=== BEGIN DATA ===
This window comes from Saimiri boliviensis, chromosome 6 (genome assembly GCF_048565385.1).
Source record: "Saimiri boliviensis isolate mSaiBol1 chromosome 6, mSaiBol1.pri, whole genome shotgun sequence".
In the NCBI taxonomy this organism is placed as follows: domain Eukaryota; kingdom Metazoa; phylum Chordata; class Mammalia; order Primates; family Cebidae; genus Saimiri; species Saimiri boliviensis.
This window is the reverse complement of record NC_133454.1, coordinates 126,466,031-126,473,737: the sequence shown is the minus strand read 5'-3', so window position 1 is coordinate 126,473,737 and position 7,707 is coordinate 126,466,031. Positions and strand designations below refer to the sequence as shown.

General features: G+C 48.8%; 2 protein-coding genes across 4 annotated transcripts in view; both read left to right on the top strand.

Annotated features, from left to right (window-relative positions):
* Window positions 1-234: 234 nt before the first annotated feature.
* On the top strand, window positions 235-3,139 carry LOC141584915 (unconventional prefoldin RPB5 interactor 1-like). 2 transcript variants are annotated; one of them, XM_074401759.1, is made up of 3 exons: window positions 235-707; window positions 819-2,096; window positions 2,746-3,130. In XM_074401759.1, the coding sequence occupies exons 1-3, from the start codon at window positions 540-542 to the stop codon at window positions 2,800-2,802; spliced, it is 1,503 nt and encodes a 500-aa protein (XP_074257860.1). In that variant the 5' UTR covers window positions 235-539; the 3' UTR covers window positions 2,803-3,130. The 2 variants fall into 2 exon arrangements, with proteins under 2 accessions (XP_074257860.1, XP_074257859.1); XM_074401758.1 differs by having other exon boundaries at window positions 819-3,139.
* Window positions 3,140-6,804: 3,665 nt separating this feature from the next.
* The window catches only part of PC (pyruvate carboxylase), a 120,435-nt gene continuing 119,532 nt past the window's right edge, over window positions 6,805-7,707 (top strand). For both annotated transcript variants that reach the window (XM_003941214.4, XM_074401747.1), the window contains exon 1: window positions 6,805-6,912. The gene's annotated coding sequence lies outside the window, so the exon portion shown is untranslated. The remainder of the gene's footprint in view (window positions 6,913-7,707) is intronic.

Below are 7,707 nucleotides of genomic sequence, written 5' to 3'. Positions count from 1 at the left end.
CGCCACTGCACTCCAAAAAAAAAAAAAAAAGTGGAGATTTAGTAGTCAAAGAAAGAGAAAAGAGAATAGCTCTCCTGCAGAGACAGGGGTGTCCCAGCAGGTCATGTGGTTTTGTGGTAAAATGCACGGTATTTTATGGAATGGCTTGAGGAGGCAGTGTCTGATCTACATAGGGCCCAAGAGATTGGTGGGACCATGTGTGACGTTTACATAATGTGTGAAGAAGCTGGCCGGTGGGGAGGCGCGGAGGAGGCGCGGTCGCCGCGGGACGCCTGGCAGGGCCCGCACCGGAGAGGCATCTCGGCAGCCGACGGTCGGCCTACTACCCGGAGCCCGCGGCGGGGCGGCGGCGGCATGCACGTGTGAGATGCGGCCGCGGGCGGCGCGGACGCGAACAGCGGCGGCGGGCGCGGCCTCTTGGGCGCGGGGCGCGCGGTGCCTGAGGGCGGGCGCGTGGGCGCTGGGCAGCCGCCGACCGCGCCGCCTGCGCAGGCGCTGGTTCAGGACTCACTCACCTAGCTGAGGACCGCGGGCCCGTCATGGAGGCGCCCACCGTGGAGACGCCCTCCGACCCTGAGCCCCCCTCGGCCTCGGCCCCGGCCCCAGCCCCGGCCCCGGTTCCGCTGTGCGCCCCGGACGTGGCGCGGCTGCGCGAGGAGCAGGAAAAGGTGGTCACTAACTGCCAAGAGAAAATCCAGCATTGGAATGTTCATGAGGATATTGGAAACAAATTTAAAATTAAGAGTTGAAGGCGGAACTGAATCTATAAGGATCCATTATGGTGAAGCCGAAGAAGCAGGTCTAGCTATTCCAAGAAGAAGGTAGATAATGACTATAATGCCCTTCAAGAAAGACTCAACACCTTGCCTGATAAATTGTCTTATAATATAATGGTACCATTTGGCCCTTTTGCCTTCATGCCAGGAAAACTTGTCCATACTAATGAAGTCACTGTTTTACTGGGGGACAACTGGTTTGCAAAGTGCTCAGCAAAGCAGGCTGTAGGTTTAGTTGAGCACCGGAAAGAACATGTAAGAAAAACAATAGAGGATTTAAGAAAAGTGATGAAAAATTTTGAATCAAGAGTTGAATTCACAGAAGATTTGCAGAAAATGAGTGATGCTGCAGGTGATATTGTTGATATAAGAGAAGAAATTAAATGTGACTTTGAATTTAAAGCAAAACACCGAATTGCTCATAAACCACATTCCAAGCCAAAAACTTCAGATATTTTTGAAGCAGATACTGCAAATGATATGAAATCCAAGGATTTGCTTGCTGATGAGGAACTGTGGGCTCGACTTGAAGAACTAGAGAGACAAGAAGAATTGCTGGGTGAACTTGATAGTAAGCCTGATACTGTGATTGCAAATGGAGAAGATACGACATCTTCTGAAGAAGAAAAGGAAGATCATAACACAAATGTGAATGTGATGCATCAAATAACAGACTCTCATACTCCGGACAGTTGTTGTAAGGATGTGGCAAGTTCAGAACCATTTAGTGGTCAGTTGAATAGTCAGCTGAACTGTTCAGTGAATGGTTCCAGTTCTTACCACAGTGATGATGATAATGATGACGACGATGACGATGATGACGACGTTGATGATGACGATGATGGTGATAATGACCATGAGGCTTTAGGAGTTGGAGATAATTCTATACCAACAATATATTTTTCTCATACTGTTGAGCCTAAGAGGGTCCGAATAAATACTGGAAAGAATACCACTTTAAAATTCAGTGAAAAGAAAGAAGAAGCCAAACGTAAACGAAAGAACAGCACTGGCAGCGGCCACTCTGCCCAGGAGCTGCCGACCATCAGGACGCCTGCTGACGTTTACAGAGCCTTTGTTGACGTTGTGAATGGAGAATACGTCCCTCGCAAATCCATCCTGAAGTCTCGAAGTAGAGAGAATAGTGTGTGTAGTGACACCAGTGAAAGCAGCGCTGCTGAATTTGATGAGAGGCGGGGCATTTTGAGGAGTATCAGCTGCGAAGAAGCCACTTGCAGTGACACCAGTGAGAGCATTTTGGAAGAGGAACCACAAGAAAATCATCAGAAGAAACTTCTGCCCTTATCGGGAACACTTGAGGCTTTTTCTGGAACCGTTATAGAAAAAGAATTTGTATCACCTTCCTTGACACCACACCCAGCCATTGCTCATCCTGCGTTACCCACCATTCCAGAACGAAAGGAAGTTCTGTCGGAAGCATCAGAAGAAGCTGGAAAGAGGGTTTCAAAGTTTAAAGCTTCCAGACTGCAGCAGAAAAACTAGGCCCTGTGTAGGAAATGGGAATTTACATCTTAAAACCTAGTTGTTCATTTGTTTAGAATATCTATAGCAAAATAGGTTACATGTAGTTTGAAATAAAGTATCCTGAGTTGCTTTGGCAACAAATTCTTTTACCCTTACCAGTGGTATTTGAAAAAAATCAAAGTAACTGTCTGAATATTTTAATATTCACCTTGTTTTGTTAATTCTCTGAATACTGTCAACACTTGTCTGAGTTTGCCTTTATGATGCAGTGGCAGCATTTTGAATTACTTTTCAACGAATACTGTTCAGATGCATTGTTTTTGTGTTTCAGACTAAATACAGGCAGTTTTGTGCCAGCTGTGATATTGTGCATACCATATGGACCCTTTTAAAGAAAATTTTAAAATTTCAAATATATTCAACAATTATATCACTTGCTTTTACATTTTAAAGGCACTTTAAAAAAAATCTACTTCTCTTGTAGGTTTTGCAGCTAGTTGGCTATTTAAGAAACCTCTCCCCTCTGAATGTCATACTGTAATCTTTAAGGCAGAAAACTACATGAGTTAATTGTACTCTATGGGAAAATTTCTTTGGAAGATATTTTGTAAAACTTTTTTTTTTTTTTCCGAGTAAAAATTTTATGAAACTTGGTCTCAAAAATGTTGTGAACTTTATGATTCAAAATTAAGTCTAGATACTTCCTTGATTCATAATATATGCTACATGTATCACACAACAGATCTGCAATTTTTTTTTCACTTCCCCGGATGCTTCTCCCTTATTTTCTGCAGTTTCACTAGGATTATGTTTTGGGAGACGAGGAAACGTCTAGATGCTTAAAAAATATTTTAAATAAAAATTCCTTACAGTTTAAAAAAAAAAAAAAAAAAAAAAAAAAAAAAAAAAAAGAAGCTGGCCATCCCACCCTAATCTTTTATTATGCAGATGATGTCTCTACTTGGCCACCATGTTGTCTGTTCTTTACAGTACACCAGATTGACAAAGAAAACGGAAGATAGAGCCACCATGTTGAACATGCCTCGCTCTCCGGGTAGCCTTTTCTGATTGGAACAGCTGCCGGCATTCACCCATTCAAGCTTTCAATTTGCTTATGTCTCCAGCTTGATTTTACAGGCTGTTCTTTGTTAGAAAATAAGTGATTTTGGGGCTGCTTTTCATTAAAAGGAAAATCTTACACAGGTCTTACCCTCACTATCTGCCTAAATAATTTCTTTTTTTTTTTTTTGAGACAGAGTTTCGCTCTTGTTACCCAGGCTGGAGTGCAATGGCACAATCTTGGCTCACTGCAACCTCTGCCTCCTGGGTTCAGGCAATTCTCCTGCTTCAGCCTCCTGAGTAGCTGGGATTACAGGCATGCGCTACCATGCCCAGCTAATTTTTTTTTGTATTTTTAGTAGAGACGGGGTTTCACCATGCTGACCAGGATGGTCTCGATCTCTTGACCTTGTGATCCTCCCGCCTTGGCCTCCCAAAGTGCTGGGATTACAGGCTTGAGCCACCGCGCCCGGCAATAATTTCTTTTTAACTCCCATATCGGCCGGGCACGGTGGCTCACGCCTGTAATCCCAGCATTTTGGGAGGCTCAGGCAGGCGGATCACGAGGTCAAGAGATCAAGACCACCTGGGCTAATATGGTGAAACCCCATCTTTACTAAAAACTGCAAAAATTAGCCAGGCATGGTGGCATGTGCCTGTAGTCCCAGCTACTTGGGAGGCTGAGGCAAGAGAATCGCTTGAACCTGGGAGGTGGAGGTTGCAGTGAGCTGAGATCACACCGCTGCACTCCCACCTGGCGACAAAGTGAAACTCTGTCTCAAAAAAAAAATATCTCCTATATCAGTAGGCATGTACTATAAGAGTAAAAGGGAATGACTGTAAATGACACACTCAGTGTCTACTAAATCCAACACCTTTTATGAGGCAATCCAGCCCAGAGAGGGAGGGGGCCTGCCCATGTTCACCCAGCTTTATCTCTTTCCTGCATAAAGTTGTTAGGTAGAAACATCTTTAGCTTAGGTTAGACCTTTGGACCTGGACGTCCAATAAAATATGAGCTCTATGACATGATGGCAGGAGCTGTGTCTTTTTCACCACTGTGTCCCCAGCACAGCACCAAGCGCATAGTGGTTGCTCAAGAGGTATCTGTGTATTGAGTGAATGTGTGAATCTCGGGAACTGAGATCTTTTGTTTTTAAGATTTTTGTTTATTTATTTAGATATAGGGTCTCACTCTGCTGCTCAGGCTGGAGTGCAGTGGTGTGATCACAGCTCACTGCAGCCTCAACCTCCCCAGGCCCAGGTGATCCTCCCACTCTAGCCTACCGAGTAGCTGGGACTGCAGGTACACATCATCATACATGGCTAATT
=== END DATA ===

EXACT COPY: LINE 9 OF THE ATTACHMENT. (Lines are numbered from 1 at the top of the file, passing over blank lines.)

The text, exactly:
* Window positions 3,140-6,804: 3,665 nt separating this feature from the next.